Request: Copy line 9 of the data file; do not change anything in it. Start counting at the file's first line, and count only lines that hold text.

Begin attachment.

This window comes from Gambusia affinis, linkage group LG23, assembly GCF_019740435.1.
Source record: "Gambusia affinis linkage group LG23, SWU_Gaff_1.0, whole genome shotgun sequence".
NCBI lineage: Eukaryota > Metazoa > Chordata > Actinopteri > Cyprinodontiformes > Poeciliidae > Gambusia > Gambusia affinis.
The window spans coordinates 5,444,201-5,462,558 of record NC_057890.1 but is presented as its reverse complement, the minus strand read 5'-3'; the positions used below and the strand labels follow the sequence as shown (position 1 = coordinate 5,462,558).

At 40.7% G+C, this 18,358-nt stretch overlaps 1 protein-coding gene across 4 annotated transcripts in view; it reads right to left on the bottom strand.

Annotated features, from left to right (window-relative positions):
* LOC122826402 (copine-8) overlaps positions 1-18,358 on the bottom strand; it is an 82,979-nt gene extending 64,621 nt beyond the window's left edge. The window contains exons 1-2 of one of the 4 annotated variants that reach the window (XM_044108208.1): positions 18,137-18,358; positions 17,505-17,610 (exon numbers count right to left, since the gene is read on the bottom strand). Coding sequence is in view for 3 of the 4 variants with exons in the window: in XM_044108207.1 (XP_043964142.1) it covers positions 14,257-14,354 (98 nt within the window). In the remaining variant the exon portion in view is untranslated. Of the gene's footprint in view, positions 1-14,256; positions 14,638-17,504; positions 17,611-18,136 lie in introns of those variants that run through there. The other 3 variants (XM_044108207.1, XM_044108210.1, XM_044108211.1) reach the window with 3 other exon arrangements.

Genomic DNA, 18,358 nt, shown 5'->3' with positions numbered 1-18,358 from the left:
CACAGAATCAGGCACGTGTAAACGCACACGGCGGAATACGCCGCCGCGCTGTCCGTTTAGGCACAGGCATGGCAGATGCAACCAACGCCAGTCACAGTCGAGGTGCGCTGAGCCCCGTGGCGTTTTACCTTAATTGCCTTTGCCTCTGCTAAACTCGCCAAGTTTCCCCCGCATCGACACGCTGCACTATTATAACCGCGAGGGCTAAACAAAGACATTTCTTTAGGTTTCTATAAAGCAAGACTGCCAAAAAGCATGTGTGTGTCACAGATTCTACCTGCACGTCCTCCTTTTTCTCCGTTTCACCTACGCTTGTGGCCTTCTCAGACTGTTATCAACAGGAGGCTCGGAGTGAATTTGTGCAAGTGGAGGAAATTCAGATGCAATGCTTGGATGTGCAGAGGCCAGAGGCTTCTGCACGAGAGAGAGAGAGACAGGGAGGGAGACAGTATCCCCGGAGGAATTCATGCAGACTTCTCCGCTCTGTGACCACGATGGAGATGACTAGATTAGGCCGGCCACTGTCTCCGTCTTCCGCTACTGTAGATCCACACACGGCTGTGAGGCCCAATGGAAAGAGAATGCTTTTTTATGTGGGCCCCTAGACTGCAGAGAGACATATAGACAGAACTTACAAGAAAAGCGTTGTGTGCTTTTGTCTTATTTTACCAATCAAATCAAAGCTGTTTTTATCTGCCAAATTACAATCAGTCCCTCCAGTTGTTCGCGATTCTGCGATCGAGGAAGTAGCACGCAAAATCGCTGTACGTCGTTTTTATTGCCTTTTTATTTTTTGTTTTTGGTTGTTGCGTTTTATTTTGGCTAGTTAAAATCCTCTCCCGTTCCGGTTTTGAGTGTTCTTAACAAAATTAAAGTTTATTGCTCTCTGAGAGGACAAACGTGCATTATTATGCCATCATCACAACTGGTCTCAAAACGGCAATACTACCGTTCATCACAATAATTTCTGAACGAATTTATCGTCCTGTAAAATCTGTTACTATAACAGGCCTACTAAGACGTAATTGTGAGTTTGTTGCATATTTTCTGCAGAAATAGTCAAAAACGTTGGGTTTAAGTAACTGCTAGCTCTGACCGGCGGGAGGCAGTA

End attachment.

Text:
CACAGAATCAGGCACGTGTAAACGCACACGGCGGAATACGCCGCCGCGCTGTCCGTTTAGGCACAGGCATGGCAGATGCAACCAACGCCAGTCACAGTCGAGGTGCGCTGAGCCCCGTGGCGTTTTACCTTAATTGCCTTTGCCTCTGCTAAACTCGCCAAGTTTCCCCCGCATCGACACGCTGCACTATTATAACCGCGAGGGCTAAACAAAGACATTTCTTTAGGTTTCTATAAAGCAAGACTGCCAAAAAGCATGTGTGTGTCACAGATTCTACCTGCACGTCCTCCTTTTTCTCCGTTTCACCTACGCTTGTGGCCTTCTCAGACTGTTATCAACAGGAGGCTCGGAGTGAATTTGTGCAAGTGGAGGAAATTCAGATGCAATGCTTGGATGTGCAGAGGCCAGAGGCTTCTGCACGAGAGAGAGAGAGACAGGGAGGGAGACAGTATCCCCGGAGGAATTCATGCAGACTTCTCCGCTCTGTGACCACGATGGAGATGACTAGATTAGGCCGGCCACTGTCTCCGTCTTCCGCTACTGTAGATCCACACACGGCTGTGAGGCCCAATGGAAAGAGAATGCTTTTTTATGTGGGCCCCTAGACTGCAGAGAGACATATAGACAGAACTTACAAGAAAAGCGTTGTGTGCTTTTGTCTTATTTTACCAATCAAATCAAAGCTGTTTTTATCTGCCAAATTACAATCAGTCCCTCCAGTTGTTCGCGATTCTGCGATCGAGGAAGTAGCACGCAAAATCGCTGTACGTCGTTTTTATTGCCTTTTTATTTTTTGTTTTTGGTTGTTGCGTTTTATTTTGGCTAGTTAAAATCCTCTCCCGTTCCGGTTTTGAGTGTTCTTAACAAAATTAAAGTTTATTGCTCTCTGAGAGGACAAACGTGCATTATTATGCCATCATCACAACTGGTCTCAAAACGGCAATACTACCGTTCATCACAATAATTTCTGAACGAATTTATCGTCCTGTAAAATCTGTTACTATAACAGGCCTACTAAGACGTAATTGTGAGTTTGTTGCATATTTTCTGCAGAAATAGTCAAAAACGTTGGGTTTAAGTAACTGCTAGCTCTGACCGGCGGGAGGCAGTA